Prejudice and Tolerance in US Presidential Politics: Evidence from Eight List Experiments in 2008 and 2012

Prejudice and Tolerance in US Presidential Politics: Evidence from Eight List Experiments in 2008 and 2012

by Eric R. Schmidt and Edward G. Carmines, Indiana University

Using list experiments on the 2008 and 2012 Cooperative Campaign Analysis Projects, we assessed whether Americans were more likely to vote against presidential candidates from underrepresented groups.

Our findings were notable for both the prejudice we found, and the prejudice we did not find:

  • In both 2008 and 2012, we found no evidence that respondents – regardless of party ID or ideology – were more likely to vote against an African American.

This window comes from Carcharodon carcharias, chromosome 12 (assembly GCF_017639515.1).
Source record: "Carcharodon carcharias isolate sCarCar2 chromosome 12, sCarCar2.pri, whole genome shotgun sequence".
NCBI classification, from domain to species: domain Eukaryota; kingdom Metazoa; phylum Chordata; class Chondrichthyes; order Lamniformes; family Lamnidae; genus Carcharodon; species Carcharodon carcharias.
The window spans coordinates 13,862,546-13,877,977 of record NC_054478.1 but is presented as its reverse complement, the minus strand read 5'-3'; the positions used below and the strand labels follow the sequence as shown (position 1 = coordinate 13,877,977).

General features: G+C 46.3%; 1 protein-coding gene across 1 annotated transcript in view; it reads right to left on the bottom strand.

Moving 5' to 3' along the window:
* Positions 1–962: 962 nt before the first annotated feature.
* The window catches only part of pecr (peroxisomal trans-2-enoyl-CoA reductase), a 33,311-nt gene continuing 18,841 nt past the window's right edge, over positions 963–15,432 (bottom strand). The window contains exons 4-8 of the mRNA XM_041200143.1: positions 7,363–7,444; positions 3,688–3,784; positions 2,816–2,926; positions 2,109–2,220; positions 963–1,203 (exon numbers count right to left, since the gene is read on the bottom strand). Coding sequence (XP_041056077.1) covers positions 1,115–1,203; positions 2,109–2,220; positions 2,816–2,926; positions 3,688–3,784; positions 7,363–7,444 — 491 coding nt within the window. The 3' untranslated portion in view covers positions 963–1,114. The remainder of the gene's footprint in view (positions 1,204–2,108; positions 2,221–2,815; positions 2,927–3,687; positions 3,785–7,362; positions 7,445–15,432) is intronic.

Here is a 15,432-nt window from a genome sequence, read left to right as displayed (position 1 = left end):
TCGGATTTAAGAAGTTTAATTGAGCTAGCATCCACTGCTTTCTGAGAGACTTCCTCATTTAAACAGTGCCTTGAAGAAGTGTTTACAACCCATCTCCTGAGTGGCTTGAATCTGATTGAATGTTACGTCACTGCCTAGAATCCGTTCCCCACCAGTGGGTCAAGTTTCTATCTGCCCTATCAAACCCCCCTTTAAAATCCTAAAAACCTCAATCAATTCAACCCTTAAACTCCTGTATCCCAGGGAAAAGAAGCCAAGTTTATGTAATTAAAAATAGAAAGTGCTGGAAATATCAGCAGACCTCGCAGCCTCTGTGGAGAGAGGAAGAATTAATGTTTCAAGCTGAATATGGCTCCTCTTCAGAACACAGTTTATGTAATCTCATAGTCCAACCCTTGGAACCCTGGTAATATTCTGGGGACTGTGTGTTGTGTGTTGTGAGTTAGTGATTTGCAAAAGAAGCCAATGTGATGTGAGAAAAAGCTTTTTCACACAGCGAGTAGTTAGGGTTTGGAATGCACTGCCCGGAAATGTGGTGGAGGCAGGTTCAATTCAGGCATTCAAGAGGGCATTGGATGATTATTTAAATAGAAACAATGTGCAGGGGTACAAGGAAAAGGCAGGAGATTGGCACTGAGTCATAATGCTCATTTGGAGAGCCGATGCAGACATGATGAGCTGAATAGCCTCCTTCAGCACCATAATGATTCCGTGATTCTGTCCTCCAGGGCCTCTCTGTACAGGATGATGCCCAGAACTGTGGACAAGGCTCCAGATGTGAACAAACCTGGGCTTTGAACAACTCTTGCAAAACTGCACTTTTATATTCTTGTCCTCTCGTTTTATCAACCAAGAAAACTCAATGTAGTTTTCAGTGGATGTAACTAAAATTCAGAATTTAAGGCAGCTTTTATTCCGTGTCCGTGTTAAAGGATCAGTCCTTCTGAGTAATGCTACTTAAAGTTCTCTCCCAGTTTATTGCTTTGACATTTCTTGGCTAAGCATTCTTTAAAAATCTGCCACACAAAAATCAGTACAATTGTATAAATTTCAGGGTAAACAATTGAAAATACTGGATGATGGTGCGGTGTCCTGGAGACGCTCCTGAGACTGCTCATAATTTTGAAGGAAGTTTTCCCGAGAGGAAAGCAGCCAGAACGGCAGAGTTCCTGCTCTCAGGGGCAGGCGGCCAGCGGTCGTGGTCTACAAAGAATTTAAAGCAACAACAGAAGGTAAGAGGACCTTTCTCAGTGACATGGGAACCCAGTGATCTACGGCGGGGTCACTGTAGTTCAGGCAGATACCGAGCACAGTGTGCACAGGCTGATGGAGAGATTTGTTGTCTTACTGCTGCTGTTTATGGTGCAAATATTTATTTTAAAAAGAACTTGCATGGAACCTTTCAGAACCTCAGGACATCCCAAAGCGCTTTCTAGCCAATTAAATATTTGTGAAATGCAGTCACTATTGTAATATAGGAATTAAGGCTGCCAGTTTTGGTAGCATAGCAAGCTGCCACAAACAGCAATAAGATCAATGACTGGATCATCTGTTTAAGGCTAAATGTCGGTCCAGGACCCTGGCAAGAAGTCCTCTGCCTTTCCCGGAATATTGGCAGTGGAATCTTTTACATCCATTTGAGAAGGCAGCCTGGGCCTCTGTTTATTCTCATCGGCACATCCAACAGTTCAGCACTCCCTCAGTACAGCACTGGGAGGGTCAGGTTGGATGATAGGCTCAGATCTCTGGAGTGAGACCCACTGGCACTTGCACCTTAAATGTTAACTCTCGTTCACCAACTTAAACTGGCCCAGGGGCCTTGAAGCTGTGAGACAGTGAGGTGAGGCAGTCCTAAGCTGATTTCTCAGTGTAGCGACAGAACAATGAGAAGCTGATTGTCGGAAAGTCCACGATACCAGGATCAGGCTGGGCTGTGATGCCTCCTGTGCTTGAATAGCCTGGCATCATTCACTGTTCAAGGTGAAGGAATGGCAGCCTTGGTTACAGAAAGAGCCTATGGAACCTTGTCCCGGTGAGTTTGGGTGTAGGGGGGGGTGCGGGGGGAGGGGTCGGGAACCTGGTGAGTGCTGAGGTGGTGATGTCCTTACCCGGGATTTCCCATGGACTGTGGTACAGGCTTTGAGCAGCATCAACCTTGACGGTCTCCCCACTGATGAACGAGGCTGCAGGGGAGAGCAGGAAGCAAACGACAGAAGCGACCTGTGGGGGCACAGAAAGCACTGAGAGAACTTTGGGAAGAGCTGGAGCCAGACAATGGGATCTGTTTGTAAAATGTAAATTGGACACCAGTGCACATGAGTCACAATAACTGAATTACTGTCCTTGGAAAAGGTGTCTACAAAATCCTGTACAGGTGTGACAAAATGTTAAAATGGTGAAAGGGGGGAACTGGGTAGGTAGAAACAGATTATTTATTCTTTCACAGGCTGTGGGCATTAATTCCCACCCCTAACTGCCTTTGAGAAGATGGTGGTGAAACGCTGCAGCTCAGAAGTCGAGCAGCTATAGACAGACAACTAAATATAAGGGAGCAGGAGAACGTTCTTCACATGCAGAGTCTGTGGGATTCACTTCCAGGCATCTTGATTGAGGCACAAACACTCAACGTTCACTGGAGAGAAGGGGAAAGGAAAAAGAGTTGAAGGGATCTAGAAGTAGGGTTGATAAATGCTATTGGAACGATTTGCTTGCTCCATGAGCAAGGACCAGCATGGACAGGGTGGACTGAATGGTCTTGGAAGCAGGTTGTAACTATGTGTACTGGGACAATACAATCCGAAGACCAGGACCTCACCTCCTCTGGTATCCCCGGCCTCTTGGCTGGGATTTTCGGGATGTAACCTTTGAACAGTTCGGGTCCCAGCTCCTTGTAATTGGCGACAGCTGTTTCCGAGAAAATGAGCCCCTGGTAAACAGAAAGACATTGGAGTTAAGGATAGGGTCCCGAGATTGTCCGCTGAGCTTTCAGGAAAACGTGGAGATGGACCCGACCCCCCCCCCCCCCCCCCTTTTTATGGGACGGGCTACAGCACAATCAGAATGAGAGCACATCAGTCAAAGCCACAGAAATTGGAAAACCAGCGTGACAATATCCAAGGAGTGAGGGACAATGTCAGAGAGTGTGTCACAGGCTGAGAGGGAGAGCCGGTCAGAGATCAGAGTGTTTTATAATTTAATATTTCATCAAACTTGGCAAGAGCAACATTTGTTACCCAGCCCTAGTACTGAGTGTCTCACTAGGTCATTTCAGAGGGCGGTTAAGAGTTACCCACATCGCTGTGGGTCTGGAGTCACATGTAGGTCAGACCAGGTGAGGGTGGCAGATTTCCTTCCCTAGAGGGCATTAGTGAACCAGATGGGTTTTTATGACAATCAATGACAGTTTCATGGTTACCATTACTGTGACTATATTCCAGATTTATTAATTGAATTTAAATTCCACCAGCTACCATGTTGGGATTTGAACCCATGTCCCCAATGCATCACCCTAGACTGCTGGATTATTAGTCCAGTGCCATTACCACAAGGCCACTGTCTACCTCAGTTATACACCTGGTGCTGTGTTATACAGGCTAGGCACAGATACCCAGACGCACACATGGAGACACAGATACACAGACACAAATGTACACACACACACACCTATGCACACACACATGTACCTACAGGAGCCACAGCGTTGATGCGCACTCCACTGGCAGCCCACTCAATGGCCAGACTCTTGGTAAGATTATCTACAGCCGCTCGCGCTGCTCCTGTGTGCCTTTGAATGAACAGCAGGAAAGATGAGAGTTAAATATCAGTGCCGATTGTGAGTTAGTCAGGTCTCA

• Similarly, respondents in 2008 were no more likely to vote against “a candidate who is a woman.”
  • In both cycles, Republicans were deeply uncomfortable supporting “gay or homosexual” candidates.
  • In 2008, most respondents showed some discomfort with Muslim candidates. But by 2012, anti-Muslim prejudice was concentrated among Republicans and conservatives.
  • In 2012, two-thirds of Democrats were more likely to vote against a Mormon candidate. This was unlikely to have been a “Romney effect” – since Republicans were not similarly opposed (in-the-abstract) to an African American.

As presidential contenders, then, gays and religious outsiders – rather than women and African Americans – appear to face the steepest prejudice. While Right and Left-leaning voters channel their prejudice toward different groups, most Americans are prepared to oppose candidates on the basis of their descriptive identities.

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